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With a concept that blends the video game Journey and current NBC hit show Revolution, the Emmy Award winning Fourth Wall Studios today launches the first episode of Flare. It’s an interactive online series set in a post apocalyptic world where the sun is no more. Survivors are scarce, but every morning at 7:44 a.m. a mysterious light shoots into the sky, only to disappear soon after.
That’s the hook for the show and the first episode, The Hunt, follows two of the survivors at odds in the unforgiving world with that one beacon of hope. Burke, played by Jamie McShane (Thor, Sons of Anarchy) has lost everything and runs into the family of Dale, played by Mark Moses (Mad Men, Platoon). The result is a dark game of cat and mouse with everything on the line.
And that’s just the first episode. Fans will soon be able to contribute stories set in this universe that could, ultimately, effect what happens on the show itself. After the jump, check out the exclusive debut trailer for Flare and link to the first episode, which is now online. Read More »
An extremely exciting screening, an epic cinematic experience and the return of an old friend. Three similarly themed, movie theater related pieces of news all reside below. Read about:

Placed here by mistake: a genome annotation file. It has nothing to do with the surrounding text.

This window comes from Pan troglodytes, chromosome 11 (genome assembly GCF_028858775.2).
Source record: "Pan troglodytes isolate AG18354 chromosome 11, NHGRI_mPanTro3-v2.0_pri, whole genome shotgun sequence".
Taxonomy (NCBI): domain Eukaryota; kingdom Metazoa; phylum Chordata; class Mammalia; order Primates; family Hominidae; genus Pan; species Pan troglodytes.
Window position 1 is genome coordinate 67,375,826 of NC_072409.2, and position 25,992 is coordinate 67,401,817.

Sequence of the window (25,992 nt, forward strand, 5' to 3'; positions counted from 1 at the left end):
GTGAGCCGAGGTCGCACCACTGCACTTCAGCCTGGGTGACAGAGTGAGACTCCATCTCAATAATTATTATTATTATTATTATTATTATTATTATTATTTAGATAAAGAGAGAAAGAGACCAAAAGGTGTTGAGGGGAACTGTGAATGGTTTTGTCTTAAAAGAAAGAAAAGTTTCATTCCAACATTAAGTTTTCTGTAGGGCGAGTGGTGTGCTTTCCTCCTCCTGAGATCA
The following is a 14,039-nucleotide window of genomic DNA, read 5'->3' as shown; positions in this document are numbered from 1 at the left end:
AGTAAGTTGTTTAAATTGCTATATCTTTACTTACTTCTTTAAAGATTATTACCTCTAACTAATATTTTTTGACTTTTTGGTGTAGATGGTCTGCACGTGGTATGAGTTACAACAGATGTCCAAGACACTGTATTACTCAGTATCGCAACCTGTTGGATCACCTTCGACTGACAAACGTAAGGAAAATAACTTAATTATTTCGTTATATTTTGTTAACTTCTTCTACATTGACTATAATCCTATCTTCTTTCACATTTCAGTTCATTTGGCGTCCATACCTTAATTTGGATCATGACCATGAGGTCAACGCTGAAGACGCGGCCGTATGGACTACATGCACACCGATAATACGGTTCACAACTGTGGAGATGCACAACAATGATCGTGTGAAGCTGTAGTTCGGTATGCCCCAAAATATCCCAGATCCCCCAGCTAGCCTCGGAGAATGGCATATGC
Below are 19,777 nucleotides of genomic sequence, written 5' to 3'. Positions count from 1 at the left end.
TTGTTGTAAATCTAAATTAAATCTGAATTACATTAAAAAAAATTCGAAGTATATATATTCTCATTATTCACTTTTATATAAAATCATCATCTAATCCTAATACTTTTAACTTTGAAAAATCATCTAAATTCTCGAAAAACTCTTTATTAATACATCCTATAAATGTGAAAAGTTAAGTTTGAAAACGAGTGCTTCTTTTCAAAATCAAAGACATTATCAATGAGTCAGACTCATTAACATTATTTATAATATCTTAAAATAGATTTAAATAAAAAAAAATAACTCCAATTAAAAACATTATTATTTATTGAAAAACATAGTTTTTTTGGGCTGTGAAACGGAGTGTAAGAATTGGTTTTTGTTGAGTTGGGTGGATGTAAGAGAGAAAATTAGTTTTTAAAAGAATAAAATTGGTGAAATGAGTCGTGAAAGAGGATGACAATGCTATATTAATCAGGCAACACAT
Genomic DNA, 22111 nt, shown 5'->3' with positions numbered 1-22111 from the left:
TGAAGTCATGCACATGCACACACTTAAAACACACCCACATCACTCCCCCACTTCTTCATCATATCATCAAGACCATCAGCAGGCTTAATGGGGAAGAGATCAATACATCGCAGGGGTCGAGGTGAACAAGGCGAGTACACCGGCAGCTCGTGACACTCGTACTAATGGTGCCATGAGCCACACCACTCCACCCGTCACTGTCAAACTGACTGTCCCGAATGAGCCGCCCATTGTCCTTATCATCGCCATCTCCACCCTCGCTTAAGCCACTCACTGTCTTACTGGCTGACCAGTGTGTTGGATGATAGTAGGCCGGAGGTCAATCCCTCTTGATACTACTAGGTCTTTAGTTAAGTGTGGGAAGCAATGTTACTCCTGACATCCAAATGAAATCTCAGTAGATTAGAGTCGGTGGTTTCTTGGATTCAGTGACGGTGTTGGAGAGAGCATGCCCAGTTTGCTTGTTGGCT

- On October 27, Grauman’s Chinese Theater in Hollywood is hosting an epic 30th anniversary screening of Tron.
- Learn all about Cinerama, an outdated – but back for a limited time - three-projector film screening system.
- MoviePass, the struggling filmgoing pass, is making a comeback.
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When it comes to premium services, moviegoers are used to paying a little more. Almost all theaters charge more for films that are in IMAX, 3D or feature assigned seating and a lack of commercials. So when Peter Jackson announced that The Hobbit would be shot and distributed in 48 frames per second, the first films ever to do so, most assumed the higher frame rate would result in an increased ticket price. Variety now reports that won’t be the case. When The Hobbit: An Unexpected Journey hits theaters this December 14, a 3D ticket to see it in 48 frames per second will cost the same as a 3D ticket to see it in 24 frames per second. There’s more after the jump.
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Uncomfortable glasses are certainly near the top of anyone’s laundry list of problems with 3D. For decades, glasses have been an unavoidable fact because 3D is comprised of two different images, projected from behind you, and the glasses are the tool that combines the two into a three-dimensional illusion. In recent years, with 3D become more popular and lucrative, companies have been trying to solve the problem of presenting 3d without glasses. While devices like the Nintendo 3DS have proposed solutions, nothing has been affordable or practical on a mass, theatrical level.
Enter South Korean researchers who published a new study in Optics Express. They’ve come up with a technique that would allow theaters to keep their traditional projectors behind the audience and, by adding few simple optics on the screen and in front of the projector, would result in glasses-free 3D. Read more details after the jump. Read More »